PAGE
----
Here is a grief model the experts call the 7 Stages of Grief:

1. SHOCK & DENIAL- You will probably react to learning of the loss with numbed disbelief. You may deny the reality of the loss at some level, in order to avoid the pain. Shock provides emotional protection from being overwhelmed all at once. This may last for weeks.

2. PAIN & GUILT- As the shock wears off, it is replaced with the suffering of unbelievable pain. Although excruciating and almost unbearable, it is important that you experience the pain fully. Don’t hide it. Don’t avoid it or seek to escape from it.

Jesus Christ, our Lord and Messiah, in Matthew 26:37-42 and Luke 22:39-46, felt the heaviness of grief. He was greatly sorrowed in that He knew exactly what the payment for every sin of everyone of the people given to Him, before the foundation of the world, was…it was the full wrath of Almighty God being poured out on Him and crushing Him for their sins.

Being God, He alone knew what that entailed and He knew it would mean being forsaken of God the Father. Never before had God the Son and God the Father been separated. Jesus Christ said, "if it be Thy will, let this cup pass from me," yet, in prayer to God the Father, He said, “nevertheless, not my will be done.” That heaviness, that pain is part of grief.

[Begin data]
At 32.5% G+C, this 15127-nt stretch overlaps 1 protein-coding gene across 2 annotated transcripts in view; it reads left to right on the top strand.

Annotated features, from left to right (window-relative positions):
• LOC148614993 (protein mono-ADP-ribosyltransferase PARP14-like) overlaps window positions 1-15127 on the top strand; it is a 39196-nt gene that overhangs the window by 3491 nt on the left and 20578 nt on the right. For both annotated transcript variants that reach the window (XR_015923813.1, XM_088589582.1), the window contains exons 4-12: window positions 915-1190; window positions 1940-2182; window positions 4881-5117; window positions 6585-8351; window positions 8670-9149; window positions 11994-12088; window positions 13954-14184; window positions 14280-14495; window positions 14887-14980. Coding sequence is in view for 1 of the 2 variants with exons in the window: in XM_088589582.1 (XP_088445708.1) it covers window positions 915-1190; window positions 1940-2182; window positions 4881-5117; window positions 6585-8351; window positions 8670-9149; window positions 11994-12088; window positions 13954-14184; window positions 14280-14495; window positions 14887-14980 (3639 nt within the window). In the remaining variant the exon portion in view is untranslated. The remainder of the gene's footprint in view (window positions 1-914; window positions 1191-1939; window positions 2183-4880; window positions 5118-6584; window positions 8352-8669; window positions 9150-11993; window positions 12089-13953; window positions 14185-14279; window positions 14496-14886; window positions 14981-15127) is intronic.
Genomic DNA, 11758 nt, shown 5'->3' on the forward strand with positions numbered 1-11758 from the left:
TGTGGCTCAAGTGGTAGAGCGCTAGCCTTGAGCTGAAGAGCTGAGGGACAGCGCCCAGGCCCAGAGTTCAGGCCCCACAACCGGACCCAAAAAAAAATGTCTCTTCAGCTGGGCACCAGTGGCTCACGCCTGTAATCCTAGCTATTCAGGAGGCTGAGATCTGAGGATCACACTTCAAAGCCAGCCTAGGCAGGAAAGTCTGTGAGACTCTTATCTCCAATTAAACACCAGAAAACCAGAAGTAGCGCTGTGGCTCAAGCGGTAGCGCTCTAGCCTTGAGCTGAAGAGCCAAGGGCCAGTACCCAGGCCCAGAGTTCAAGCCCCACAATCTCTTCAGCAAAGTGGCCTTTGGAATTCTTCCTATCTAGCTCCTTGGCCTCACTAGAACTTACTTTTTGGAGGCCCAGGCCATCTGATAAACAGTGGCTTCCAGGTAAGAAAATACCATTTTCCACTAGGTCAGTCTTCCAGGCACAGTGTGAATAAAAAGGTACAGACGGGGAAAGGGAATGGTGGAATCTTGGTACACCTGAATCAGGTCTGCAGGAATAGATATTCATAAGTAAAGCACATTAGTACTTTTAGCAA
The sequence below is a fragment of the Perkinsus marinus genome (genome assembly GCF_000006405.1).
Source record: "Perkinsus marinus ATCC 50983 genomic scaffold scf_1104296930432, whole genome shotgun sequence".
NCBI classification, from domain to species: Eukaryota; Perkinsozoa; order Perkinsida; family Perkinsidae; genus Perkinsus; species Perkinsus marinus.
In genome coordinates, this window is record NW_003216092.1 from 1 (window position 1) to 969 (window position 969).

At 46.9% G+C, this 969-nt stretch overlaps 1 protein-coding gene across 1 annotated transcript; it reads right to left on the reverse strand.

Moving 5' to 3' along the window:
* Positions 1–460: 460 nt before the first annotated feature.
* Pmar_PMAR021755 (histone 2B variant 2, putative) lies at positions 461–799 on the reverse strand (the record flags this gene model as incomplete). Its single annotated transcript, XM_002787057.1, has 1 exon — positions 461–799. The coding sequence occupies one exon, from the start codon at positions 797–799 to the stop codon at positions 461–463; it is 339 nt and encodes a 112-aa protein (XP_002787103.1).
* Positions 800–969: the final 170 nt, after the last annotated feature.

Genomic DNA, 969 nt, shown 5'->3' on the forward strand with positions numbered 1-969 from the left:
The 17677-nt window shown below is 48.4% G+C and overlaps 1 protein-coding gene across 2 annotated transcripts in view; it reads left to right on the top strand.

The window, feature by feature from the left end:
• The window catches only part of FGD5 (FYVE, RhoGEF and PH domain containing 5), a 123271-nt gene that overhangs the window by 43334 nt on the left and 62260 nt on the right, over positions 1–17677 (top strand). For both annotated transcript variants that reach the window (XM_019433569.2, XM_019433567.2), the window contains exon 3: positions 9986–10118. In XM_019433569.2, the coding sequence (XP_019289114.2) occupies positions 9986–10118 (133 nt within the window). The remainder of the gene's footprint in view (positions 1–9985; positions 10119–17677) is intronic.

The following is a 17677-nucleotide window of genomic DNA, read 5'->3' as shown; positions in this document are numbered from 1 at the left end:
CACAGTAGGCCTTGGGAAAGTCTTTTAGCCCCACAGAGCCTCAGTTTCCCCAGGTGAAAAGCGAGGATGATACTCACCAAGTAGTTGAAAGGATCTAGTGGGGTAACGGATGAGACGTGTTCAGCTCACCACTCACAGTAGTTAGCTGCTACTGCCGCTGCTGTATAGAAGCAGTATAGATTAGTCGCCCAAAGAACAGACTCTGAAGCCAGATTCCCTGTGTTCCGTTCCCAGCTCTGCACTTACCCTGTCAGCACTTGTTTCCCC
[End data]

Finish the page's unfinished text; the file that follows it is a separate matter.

Not only is pain a part of grief, but you may also experience guilty feelings, remorse or frustration over things you did or didn't do with your loved one. Life feels chaotic and scary during this phase. As you hurt, try to remember that according to Ephesians 1:11, our Lord worketh all things after the counsel of His own will…there’s nothing we could have done or can do right now that will change what God purposed.

3. ANGER & BARGAINING- Frustration gives way to anger, and you may lash out and lay unwarranted blame for your on someone else... even on God. Please try to remember Job’s reaction and like him, don’t foolishly accuse God (Job 1:20-22; 2:10-13). As we read this account in Job, too often, we read of the reaction of Job's wife and look upon her as weak person. We have to remember that she too lost every one of her children. She lost her source of income. She watched as her husband's health was taken away. We forget that she reacted exactly as we would have.